PHOTO: Rosario Ochoa
For several decades on March 8th, millions of women and feminists around the world have confirmed the strength of our voices joined together. We have mobilized in plazas and other public spaces to assert our determination to transform a world in crisis that imposes patriarchal, racist, capitalist and colonial violence and exploitation on our bodies and territories.
March 8th is a moment to feel close together and to be together, to construct a single cry of rage and hope, and to do this based on our diversity. On March 8th we acknowledge each other as we honor our ancestors and our comrades who are now defending the rights of all women.
The massive mobilizations of recent years have made us more visible than ever and have made it possible for many other women, whether timidly or openly, to take up our call for freedom, justice and equality. This powerful stance is a tremendous threat to those who want to keep us submissive, alone, and indoors. That’s why the marches led by women and feminists on March 8th and other emblematic dates strike so much fear and rage in the hearts of the keepers of the patriarchal order, for whom violence is the only possible response.
We of IM-Defensoras and the national networks and groups of women defenders to which we belong have confirmed a rise in violence and repression every time we demonstrate. This marks a regional tendency aimed at silencing voices and limiting our presence in public spaces for protest. Some of the patterns we have identified are as follows:
Limits on our protest spaces and militarization of marches. In recent years, for an increasing number of feminists in Mexico, Guatemala, Honduras and El Salvador, the right to freely demonstrate has been restricted by police forces that establish the limits of movements with the pretext of “taking care of” the participants in the marches. The “protectors” are frequently other women who preside over restrictive boundaries as a strategy to render patriarchal violence invisible.
In Nicaragua since 2019, all demonstrations and protests have been prohibited, and any of our comrades who try to come together to protest are surrounded by police or paramilitary forces. It is common for this harassment to continue in their homes and for it to extend to their families. In Honduras, protests are systematically repressed with tear gas and other forms of police violence.
Public exposure and attacks on our bodies. Beatings, pushing and shoving, groping and other forms of sexual violence are some of the experiences shared by comrades who have been attacked during protests in all of our countries. Indigenous and territorial defenders, along with transgender, lesbian, and young activists in the entire region, are those who have most often faced the custodians of this racist, macho, classist and adult-oriented system that is made uncomfortable by our voices.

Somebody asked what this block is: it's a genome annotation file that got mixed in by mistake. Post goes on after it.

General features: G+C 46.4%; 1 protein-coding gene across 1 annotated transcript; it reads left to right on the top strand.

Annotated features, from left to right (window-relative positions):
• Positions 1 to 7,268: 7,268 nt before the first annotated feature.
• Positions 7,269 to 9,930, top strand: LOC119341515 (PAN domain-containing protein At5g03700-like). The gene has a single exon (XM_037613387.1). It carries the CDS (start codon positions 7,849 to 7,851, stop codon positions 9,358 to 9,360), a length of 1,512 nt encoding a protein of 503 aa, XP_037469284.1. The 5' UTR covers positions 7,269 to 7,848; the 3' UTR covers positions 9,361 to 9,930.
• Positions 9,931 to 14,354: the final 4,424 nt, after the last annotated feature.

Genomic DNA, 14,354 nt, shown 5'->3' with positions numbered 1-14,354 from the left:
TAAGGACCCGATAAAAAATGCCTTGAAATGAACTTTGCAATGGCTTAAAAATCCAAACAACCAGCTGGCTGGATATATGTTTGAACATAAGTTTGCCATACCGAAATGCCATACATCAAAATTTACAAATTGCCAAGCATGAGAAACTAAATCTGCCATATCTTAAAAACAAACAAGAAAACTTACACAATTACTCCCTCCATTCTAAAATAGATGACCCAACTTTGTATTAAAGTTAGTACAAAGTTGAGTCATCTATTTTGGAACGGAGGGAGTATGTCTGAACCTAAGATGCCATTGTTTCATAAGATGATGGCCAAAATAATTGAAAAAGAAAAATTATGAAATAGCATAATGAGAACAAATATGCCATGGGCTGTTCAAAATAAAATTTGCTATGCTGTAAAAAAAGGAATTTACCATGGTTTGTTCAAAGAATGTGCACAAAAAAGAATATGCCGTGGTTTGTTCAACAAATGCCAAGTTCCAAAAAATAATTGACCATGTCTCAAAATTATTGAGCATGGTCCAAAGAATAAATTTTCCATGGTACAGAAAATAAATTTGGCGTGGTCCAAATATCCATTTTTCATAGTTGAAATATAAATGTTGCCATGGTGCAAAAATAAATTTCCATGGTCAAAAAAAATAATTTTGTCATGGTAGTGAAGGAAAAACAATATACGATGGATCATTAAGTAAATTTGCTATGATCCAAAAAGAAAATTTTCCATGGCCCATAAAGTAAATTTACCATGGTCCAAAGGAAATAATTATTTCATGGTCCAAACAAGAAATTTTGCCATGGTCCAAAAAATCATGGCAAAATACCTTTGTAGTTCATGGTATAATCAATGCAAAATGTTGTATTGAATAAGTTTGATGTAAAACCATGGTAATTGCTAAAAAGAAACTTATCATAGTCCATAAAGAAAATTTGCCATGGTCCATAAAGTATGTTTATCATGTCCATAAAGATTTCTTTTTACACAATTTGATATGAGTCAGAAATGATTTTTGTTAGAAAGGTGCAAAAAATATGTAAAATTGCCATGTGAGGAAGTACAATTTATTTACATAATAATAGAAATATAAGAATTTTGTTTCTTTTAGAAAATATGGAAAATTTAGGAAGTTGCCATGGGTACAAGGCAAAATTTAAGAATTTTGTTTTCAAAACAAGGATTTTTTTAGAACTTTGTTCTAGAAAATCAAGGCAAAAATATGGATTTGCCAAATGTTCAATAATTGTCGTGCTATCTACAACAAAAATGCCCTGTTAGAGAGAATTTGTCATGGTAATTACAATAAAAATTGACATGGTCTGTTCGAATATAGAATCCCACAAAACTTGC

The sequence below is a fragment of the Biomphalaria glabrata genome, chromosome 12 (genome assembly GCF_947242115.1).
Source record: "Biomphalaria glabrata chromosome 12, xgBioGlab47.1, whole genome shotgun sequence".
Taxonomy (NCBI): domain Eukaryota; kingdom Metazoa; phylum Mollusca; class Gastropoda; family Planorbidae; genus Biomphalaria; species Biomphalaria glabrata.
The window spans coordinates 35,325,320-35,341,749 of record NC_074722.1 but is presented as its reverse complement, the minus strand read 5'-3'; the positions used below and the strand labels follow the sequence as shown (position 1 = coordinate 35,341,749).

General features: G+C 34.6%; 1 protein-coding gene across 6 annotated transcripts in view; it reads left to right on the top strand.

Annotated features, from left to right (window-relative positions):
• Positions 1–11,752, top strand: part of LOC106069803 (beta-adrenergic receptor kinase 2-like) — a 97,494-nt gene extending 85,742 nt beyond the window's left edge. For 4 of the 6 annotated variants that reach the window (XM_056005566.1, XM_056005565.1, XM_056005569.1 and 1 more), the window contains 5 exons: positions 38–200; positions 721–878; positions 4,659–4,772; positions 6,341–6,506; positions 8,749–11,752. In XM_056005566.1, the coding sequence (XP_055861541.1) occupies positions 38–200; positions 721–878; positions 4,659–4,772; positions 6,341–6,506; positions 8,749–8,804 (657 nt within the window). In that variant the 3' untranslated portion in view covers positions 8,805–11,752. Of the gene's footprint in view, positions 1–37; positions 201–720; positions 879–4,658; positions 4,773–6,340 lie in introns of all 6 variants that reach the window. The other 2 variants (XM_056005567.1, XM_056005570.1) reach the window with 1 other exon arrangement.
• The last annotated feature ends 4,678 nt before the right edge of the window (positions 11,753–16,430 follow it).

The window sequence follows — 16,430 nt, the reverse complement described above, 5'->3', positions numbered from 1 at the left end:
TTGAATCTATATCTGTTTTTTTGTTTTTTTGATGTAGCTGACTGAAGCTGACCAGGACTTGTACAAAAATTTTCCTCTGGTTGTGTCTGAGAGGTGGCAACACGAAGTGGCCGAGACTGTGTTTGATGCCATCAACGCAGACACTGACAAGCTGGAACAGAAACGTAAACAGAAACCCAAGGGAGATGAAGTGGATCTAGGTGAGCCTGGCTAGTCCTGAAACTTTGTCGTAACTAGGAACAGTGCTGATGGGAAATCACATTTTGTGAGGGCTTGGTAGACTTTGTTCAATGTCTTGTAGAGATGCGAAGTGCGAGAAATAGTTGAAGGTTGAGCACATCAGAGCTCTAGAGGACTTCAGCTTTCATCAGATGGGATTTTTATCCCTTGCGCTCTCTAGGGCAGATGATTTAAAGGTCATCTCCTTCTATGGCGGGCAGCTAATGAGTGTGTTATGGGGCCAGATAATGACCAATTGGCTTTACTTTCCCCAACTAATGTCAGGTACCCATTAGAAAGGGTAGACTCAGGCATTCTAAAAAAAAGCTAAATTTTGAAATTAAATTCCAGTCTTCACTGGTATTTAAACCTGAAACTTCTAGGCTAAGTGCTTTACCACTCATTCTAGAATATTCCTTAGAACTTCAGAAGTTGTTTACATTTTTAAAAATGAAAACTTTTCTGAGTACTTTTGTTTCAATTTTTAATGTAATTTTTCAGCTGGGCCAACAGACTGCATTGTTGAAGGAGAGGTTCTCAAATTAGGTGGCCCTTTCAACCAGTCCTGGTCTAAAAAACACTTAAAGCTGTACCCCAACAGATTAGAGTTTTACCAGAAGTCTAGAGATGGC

To these attacks, we hasten to add different forms of intimidation, such as following participants in marches, photographing them, recording them in videos, and disseminating the tapes and photos in social networks.
For women journalists and communicators, these attacks also include the robbery or destruction of their tools of work, such as telephones and cameras, which frequently end up as part of the spoils of their assailants.
Institutional hate speech. There has been an escalation of systematic attacks against feminists and their organizations. Terms such as “feminazis”, “gangbangers”, “abortionists” “terrorists” and “vandáls” are often used in official speech to generate hatred against us, and are disseminated through the State apparatus and social networks. Digital territory has become another battlefield in which feminists and women leaders are named, harassed and attacked. In the year 2020 alone, such attacks rose drastically, above all in countries such as El Salvador. These hate campaigns make an impact on our support networks, communities, organizations and families, and have even led to attacks by the armed forces as well as unknown persons and those close to us.
The criminalization of struggles and protests. In all of our countries we have documented criminalization processes against comrades whose only crime was demonstrating or raising their voices; this is part of a State strategy to demobilize us and introduce fear in our ranks in order to keep us out of the streets. One example of this is the proceedings by the Public Procecutor’s Office against feminists in Mexico who participated in the March 8th mobilizations in 2020. Another is the arbitrary arrest of comrades in Bajo Aguán and Guapinol in Honduras, and yet another is the unjust arrest of young women defenders in Nicaragua and Guatemala for the simple act of demonstrating.
The pandemic at the service of repression. The COVID-19 pandemic has served as an instrument for imposing totalitarian measures that limit our protests and our right to inform and be informed. The imposition of curfews and practices of obligatory isolation have been used as excuses to attack criminalize, and assassinate us.
For all of these reasons, this March 8th, like all the days of the year, we women demand to live lives free from violence and to be able to express ourselves, come together, and demonstrate without fear.
We demand that our governments recognize and take responsibility for the grave situation of violence and inequality faced by women, and that government officials refrain from any act whatsoever of defamation or violence against us.
This March 8th, we will be vigilant regarding the actions of the authorities and other actors who intend to silence our voices, and we will denounce any act of violence and repression against us. But above all, we will continue to care for each other, defending life together, and building a world of dignity and rights that we deserve.